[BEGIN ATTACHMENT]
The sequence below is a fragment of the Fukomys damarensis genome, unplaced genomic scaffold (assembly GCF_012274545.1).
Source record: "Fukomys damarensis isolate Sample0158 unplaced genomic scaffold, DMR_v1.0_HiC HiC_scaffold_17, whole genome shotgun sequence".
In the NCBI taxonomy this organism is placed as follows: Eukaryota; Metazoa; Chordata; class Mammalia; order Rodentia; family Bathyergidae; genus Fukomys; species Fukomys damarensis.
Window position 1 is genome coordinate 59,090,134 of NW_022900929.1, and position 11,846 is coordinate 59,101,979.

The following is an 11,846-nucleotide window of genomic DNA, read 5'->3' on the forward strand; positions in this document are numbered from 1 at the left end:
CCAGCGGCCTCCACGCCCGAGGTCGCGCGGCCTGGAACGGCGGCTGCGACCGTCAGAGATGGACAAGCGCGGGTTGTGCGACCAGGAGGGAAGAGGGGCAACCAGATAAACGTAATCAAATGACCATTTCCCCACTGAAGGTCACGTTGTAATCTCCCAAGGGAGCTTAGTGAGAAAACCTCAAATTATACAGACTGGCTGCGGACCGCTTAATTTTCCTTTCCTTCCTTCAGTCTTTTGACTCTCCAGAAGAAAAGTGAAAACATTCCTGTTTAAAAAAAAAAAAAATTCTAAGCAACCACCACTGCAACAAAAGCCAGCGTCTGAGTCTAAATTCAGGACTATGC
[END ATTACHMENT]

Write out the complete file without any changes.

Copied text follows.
The sequence below is a fragment of the Fukomys damarensis genome, unplaced genomic scaffold (assembly GCF_012274545.1).
Source record: "Fukomys damarensis isolate Sample0158 unplaced genomic scaffold, DMR_v1.0_HiC HiC_scaffold_17, whole genome shotgun sequence".
In the NCBI taxonomy this organism is placed as follows: Eukaryota; Metazoa; Chordata; class Mammalia; order Rodentia; family Bathyergidae; genus Fukomys; species Fukomys damarensis.
Window position 1 is genome coordinate 59,090,134 of NW_022900929.1, and position 11,846 is coordinate 59,101,979.

The following is an 11,846-nucleotide window of genomic DNA, read 5'->3' on the forward strand; positions in this document are numbered from 1 at the left end:
CCAGCGGCCTCCACGCCCGAGGTCGCGCGGCCTGGAACGGCGGCTGCGACCGTCAGAGATGGACAAGCGCGGGTTGTGCGACCAGGAGGGAAGAGGGGCAACCAGATAAACGTAATCAAATGACCATTTCCCCACTGAAGGTCACGTTGTAATCTCCCAAGGGAGCTTAGTGAGAAAACCTCAAATTATACAGACTGGCTGCGGACCGCTTAATTTTCCTTTCCTTCCTTCAGTCTTTTGACTCTCCAGAAGAAAAGTGAAAACATTCCTGTTTAAAAAAAAAAAAAATTCTAAGCAACCACCACTGCAACAAAAGCCAGCGTCTGAGTCTAAATTCAGGACTATGC